“Remedy” ? a prequel to “Smear the Queer”

!webcoverEvery Wednesday, I?m posting a short, 1000-word prequel to one of the eleven stories in If You Need Me I?ll Be Over There, which comes out June 1. This one?s a prequel to the third story in the collection, ?Smear the Queer?, originally published in Barrelhouse.

My second semester at Pitt, I was denied entrance into Honors O Chem owing to what I was told in a postcard sent by campus mail was insufficient academic performance during the fall semester, but in my heart I knew it was out of a failure of nerve. No, I hadn?t taken certain gen-eds scheduled by my adviser seriously enough, writing in EngComp but never bothering to revise a paper about Dick Butkus?s movie roles that garnered me the first (but not last) C of my academic career. But on top of this, I told myself the afternoon after I got the news, standing in too light a jacket on the Cathedral Lawn under a skeletal tree frosted in fresh snow, I hadn?t pushed. I hadn?t made myself undismissable. I had shown my adviser the A I received in Chem 100 and drawn his attention to the honors courses I took in high school, and after he suggested I meet with the head of the University Honors College, a brusque sandy blond man with a face one size larger than his head could normally bear whom everyone seemed affectionately to call just ?Doc?, I did and I got him to smile, and he said to me, I?ll always remember, ?You?re really going places, Jim.? As we shook hands at the end of the conversation he?d reached up with his left hand and gave my shoulder a soft squeeze, not far from an embrace, I thought, and I kept my eyes looking in his eyes until he soon looked away.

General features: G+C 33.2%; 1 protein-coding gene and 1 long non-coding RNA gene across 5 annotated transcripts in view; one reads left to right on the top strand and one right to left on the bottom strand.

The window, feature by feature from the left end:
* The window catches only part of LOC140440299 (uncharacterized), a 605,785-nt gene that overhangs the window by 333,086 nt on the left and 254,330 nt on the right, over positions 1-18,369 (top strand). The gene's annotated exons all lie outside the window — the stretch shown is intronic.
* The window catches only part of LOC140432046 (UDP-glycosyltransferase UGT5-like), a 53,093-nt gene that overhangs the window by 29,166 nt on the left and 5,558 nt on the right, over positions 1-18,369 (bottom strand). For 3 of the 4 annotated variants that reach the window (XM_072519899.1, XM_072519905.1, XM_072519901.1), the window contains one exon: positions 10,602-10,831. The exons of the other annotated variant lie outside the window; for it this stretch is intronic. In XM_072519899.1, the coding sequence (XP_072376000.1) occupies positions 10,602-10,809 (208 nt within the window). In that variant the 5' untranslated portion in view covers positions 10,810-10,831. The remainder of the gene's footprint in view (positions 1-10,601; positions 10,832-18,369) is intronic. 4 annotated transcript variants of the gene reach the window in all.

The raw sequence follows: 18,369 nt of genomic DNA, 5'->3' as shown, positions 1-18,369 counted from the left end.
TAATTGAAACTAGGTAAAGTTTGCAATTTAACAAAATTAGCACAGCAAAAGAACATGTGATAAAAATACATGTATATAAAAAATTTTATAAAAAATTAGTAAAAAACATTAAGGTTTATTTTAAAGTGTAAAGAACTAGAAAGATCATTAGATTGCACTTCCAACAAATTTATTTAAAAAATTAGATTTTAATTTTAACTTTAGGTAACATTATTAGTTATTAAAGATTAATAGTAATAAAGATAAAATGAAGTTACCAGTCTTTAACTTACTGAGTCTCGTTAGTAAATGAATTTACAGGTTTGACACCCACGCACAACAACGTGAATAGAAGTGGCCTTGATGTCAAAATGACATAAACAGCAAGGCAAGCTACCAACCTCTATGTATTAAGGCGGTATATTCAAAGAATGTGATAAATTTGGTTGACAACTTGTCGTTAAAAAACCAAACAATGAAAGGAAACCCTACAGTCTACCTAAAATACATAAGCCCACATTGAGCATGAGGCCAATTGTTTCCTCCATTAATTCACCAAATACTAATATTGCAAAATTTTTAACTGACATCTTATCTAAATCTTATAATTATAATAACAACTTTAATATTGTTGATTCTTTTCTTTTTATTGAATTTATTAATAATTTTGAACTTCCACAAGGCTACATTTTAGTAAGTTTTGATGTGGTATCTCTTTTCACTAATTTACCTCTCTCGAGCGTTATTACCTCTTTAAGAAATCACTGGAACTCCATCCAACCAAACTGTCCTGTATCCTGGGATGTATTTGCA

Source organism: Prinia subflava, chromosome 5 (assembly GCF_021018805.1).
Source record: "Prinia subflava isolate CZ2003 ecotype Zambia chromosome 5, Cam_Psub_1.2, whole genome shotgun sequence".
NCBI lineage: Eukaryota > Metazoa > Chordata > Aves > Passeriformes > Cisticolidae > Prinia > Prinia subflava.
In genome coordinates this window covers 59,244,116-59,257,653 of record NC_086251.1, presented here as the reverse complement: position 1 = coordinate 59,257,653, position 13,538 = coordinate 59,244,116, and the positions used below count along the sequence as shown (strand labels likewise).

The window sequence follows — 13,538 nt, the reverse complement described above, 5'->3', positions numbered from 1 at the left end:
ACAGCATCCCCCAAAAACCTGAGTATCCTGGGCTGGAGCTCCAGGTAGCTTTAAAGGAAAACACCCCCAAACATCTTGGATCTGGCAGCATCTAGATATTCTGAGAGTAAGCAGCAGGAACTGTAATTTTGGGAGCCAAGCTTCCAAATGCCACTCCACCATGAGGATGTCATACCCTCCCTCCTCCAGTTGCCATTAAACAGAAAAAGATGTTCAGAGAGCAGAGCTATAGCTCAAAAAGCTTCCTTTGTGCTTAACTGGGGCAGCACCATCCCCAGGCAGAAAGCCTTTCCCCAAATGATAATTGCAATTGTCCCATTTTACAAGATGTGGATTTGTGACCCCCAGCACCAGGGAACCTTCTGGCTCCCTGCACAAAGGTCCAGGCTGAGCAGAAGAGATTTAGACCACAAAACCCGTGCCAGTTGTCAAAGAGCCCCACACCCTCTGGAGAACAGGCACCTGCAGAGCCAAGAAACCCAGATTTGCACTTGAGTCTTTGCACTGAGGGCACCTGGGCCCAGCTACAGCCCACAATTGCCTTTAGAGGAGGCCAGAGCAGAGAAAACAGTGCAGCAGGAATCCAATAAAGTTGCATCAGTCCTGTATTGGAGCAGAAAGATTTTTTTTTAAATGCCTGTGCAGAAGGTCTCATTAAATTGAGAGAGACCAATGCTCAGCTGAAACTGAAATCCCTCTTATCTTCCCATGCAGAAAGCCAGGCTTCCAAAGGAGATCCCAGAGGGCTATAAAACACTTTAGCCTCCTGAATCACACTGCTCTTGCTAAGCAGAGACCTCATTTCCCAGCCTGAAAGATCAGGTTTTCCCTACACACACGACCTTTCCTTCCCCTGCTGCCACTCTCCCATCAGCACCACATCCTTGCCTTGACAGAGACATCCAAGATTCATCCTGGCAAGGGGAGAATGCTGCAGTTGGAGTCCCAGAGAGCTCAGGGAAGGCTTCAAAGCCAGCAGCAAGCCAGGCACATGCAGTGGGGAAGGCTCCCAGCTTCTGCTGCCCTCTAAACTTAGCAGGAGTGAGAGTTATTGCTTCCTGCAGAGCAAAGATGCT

There was, the postcard read, an appeals process, but that afternoon I couldn?t imagine undergoing it. Maybe I was full of spite, or maybe I was only cold. As I said I?d underjacketed that morning, and the winter wind was spilling in and running up along my ribs, and my body kept seizing itself to find extra warmth. The Lawn was still, a thick quilt of snow running all the way south to Forbes Avenue, cut across here and there by the stitching of other people?s footprints. Behind me the traffic chugged on Fifth, and in the quiet that fell between redlights I heard nothing but the softened air of a city in midwinter. I wanted to hear it more, so I walked inward on the lawn toward Heinz Chapel, my brogans doing a less spectacular job of keeping my feet dry than I?d hoped, thinking I?d still be visible from here. I was the one Z-axis in a Cartesian plane save for the trees, the chapel, and the Cathedral of Learning, which rose from the lawn like a tombstone.

The guy was late. He was twenty minutes late. I?d begun in my head a countdown from twenty-two, before I?d walk away from the Lawn and return to my dorm room and go back to bed having not put my life on a different, darker course, but right when I got to six on the countdown I saw a tall, thin body with a burst of red hair walk in from my left. It stopped at an intersection of walkways, facing me. It raised a hand in a wave, and I waved back. The red hair tilted away from me, toward the Cathedral, and the guy, if in fact it was the guy, walked away. I followed always, owing to the steady pace he kept, at a distance and soon I was in a stall in the back of the men?s room on the ground floor.